When :from Thursday 17 October, 2013 09:30 to Friday 18 October, 2013 12:30
Type of event :Category 7-Seminar and Workshop
Where :UNESCO Headquarters, Room XI, Room XI, 7, place de Fontenoy , 75007, Paris, France
Contact :Florence Migeon
Inclusive education must build education systems’ capacity to develop learning paths to cater for all children. As a general rule, it should guide all educational policies and practices, given that education is a basic human right and lays the foundation for a more just and equal society.The symposium will gather experts from different countries who will share experiences and reflect upon concepts and innovative ideas related to inclusive education.
In implementing an inclusive approach, consideration must be given to crucial issues such as standards, academic failure, careers advice, assessment, general education-system economics and the training of education professionals. The training of education professionals for the purposes of inclusive education is the keynote topic of this international symposium, which will be organized jointly by UNESCO and the French National Commission for UNESCO, in conjunction with the French Ministry of Education and the Fondation de France.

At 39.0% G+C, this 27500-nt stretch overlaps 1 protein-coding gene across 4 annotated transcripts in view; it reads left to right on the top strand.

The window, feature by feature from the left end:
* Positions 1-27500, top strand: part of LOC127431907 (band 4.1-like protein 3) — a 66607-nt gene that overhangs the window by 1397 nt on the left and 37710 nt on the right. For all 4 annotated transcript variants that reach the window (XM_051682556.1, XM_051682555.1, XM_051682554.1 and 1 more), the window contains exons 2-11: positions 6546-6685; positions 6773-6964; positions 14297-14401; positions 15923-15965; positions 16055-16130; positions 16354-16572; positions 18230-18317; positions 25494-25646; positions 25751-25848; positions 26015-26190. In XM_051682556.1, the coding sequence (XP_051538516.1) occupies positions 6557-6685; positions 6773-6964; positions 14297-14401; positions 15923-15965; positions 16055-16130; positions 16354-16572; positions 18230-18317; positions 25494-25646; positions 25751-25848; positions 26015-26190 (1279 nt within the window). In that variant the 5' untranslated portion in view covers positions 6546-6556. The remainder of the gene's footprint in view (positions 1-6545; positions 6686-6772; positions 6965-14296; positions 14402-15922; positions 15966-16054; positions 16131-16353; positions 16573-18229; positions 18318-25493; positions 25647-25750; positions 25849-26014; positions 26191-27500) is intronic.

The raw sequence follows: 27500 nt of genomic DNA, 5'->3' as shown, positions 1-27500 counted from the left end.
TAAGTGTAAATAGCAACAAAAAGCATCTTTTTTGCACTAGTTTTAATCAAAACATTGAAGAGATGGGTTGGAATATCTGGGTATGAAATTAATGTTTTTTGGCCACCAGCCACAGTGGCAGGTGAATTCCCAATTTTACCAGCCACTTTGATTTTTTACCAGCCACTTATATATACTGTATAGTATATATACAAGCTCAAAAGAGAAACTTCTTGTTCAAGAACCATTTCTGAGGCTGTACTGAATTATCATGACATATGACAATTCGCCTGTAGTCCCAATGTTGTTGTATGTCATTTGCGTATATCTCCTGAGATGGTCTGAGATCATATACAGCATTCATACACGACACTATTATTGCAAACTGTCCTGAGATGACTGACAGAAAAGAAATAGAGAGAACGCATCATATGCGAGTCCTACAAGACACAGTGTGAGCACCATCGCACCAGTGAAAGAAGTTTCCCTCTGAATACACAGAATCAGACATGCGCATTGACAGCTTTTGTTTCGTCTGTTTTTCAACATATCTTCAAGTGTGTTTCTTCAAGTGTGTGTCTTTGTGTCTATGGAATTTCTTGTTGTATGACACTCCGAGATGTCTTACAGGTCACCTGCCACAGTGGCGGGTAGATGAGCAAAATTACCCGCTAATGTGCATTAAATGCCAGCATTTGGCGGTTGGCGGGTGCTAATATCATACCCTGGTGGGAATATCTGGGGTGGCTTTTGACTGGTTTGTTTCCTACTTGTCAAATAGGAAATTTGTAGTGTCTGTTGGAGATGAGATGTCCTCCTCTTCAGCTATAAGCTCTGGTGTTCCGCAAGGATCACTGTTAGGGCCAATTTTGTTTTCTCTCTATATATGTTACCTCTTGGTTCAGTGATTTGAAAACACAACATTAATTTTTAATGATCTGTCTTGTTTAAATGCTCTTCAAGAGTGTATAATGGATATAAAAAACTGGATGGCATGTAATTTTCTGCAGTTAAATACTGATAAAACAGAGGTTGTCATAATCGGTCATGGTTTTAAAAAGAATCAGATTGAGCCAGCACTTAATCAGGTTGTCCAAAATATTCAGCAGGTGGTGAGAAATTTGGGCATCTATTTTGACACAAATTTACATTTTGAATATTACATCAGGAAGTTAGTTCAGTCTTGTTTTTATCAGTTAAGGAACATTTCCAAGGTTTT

Many discussions are being held internationally not only on educational institutions but also on the wide variety of bodies and services that support children and teenagers in great difficulty, including those with disabilities. In schools, teachers at all levels of education have expressed great disquiet, even fear, about having pupils with disorders or severe difficulties in the classroom, frequently saying that they had “not been trained for that”, while specialists in other bodies and support services, usually managed by associations, are wondering whether they will still have a role to play if mainstream schools are obliged to enrol all children. In both cases, new working arrangements, such as differentiated instruction, flexi-time schooling, on-the-ground collaboration, action by medical and social services, exchange of expertise and inter-institutional networks, must be promoted, even though they are already operational in some places. They are all, naturally, new challenges for education professionals, who are too often under-trained or poorly trained, in a general context in which the notion of inclusive society is struggling to gain ground.
The approach is therefore genuinely inclusive, entailing the transformation of educational institutions and practices, which should no longer set the goal of enforcing standards; rather, they should adapt to the diversity reflected among children and help them to enhance their potentials. The symposium will gather experts from different countries who will share experiences and reflect upon concepts and innovative ideas related to inclusive education.